Posts Tagged ‘1911’

The Volunteer Arms

August 25, 2016

Yesterday we looked at a view from that former pub, The Volunteer Arms which had once been known as The Angel. Today we see the pub itself.

This photo of the pub is captioned just ‘1967’.

The Volunteer in 1967

The Volunteer in 1967

The pub is on Church Street but the view beyond is into High Street and even then, all but 50 years ago, there were cars parked outside the Post Office.

Yesterday’s photo was taken from the pub’s porch. Today we see that porch clearly and also, of course, the sign board hanging from its bracket which still exists.

Volunteer Arms sign. The bracket still exists (as at 2016)

Volunteer Arms sign. The bracket still exists (as at 2016)

We can see the old ‘Volley’ was a Wadworth’s pub.

We’d like to thank former Market Lavington resident, Sue, for donating a goodly collection of Volunteer photos to the museum. This particular pub had been under represented in our collection.

This one makes a then and even longer ago comparison.


The Volunteer – 1911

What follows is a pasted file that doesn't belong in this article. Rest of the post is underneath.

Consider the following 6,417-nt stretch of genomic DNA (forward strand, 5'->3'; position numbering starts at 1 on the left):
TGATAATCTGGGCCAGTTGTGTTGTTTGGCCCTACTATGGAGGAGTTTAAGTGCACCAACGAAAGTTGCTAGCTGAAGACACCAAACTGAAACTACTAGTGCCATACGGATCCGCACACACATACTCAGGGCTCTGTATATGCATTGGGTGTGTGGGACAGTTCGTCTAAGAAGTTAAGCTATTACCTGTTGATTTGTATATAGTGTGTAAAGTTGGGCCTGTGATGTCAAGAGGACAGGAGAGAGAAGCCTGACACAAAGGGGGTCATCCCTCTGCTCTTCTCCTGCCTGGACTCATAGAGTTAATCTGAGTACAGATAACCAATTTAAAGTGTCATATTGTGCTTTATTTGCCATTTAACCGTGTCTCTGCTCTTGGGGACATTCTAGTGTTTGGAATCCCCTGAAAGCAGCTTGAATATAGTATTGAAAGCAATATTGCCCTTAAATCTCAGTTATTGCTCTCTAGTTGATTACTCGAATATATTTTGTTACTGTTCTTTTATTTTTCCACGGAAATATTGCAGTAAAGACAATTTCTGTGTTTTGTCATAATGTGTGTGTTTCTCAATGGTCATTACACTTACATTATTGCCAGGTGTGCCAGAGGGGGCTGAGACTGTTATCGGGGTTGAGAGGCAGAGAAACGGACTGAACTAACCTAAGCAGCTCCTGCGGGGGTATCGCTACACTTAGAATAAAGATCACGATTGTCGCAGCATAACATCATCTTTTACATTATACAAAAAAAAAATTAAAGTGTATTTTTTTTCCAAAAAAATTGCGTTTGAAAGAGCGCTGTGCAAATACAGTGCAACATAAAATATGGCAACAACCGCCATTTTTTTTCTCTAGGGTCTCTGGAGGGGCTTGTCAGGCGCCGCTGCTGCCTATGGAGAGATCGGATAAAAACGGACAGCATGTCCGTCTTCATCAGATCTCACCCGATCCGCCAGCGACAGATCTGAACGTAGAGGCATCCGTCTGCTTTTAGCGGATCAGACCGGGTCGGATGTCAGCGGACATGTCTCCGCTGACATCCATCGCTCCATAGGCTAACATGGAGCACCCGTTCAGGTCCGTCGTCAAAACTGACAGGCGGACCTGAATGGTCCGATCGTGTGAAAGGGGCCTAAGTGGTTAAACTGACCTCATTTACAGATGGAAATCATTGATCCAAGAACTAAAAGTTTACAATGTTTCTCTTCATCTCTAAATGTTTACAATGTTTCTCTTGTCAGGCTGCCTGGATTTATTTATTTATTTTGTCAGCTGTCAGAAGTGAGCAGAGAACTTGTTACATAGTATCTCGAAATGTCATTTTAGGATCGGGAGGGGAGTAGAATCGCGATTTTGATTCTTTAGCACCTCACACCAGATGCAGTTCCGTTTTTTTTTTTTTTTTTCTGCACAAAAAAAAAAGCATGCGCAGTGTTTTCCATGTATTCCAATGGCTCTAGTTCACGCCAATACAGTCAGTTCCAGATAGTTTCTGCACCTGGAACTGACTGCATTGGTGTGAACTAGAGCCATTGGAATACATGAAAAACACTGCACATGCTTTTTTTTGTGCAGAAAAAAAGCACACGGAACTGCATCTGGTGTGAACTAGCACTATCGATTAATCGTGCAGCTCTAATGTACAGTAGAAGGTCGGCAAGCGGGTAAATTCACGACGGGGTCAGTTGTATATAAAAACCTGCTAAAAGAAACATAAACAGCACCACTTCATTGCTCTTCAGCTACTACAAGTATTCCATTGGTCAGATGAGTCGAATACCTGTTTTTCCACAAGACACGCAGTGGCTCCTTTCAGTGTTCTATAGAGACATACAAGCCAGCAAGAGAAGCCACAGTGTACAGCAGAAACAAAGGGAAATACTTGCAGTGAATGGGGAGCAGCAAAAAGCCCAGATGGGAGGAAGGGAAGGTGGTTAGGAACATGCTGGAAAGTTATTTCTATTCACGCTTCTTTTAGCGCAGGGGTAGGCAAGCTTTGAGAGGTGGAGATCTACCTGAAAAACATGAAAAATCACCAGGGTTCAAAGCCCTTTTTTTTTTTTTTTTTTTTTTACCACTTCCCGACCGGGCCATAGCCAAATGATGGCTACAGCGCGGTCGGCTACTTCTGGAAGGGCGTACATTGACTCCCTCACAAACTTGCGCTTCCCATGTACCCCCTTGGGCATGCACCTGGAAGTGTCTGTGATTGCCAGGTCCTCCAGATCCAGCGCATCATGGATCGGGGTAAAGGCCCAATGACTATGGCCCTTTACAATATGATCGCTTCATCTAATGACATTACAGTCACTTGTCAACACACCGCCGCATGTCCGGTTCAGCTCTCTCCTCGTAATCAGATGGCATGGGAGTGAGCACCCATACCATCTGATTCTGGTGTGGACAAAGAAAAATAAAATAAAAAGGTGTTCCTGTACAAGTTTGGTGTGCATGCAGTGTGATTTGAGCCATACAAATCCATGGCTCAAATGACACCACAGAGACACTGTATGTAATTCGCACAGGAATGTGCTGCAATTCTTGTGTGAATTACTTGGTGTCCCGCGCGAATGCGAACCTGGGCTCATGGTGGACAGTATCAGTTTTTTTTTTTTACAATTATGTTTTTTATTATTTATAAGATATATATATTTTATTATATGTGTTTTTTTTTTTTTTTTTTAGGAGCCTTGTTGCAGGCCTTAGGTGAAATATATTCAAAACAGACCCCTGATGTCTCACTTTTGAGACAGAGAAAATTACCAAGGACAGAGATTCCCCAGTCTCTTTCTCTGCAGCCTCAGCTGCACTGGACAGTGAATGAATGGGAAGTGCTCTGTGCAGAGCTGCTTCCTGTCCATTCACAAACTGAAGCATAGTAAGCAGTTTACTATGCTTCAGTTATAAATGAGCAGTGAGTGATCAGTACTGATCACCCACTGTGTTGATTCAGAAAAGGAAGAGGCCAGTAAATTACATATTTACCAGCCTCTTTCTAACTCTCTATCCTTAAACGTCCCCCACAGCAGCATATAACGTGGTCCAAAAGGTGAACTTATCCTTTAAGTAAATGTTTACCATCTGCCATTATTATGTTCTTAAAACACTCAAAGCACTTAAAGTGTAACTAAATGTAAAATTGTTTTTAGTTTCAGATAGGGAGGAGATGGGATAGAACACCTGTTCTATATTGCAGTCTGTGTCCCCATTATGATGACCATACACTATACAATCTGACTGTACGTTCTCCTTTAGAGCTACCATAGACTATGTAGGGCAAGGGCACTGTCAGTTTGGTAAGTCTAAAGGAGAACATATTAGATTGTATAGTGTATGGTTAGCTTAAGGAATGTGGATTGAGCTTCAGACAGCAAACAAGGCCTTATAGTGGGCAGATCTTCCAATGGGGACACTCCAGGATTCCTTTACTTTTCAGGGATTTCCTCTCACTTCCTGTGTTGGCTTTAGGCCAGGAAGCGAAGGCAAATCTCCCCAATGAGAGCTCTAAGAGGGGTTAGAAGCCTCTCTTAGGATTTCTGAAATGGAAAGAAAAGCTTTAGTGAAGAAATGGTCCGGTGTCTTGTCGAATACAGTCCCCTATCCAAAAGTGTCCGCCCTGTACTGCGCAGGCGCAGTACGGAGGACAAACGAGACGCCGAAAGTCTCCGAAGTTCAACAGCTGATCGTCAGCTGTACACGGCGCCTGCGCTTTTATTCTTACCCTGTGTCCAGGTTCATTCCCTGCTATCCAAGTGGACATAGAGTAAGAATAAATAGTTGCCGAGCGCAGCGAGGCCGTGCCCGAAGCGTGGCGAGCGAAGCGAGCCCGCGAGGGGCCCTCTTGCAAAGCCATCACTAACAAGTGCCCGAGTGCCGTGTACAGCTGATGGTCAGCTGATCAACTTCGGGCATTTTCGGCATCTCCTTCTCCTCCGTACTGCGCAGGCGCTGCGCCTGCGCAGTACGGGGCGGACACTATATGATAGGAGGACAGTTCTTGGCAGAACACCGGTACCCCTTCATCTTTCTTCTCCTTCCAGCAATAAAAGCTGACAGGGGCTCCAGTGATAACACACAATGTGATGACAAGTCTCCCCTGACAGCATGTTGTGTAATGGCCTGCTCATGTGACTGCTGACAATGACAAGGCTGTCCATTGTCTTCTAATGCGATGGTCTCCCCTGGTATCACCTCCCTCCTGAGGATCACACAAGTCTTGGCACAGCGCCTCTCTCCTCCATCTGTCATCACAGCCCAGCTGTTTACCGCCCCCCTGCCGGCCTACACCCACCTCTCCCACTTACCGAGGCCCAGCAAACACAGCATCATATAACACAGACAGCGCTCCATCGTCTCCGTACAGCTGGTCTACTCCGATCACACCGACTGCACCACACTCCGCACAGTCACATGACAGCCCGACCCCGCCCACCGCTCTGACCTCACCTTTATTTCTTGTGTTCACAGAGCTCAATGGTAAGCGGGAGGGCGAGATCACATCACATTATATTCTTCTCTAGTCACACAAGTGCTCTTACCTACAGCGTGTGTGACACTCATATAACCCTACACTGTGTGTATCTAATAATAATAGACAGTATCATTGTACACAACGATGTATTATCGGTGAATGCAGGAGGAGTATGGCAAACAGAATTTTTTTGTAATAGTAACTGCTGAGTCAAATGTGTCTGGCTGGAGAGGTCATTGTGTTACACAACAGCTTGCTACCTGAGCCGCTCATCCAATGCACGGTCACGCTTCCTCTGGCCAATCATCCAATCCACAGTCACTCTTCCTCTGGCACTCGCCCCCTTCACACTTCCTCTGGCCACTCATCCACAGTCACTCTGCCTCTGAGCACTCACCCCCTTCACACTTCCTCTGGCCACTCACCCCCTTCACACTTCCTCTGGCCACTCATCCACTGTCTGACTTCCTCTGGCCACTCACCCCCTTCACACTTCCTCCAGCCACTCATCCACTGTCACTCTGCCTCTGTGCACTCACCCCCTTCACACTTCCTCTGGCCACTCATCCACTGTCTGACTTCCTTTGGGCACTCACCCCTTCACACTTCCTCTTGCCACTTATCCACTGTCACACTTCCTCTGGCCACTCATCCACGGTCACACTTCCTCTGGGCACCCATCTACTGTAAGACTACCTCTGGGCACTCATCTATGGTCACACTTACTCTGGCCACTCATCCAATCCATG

The church in colour

August 8, 2016

Collectors of postcards often seem to dismiss the images which have been colour tinted. However, they give us an idea of what places actually looked like, 100 or more years ago. It reminds us that it wasn’t a black and white only world. Here is a view of St Mary’s Church in Market Lavington.

We can get a rough idea of the date of this image from the postmark – but it is always worth remembering that such a mark shows the date the card was posted, not the date the original photograph was taken.

St Mary's Church in about 1911

St Mary’s Church in about 1911

We can see it was posted in Market Lavington on July 25th and we think the year was 1911.

Posted in Market Lavington

Posted in Market Lavington

The big difference in that south side of the churchyard is that the path shown has now entirely grassed over. Now we use the cobbled path, unseen in this image, which heads up to the porch.

The church itself is comparatively unchanged. We can see this in a snowy view from February 2009.

The church in 2009

The church in 2009

The bus company in Market Lavington

July 19, 2016

Just recently charabancs and bus companies have featured quite a bit on this blog. Yesterday we featured a ‘lost and found’ button which may have belonged to Mr Fred Sayer. Today we bring you the history of motor bus operations as written by WI members in the mid 1950s. This also features Mr Fred Sayer.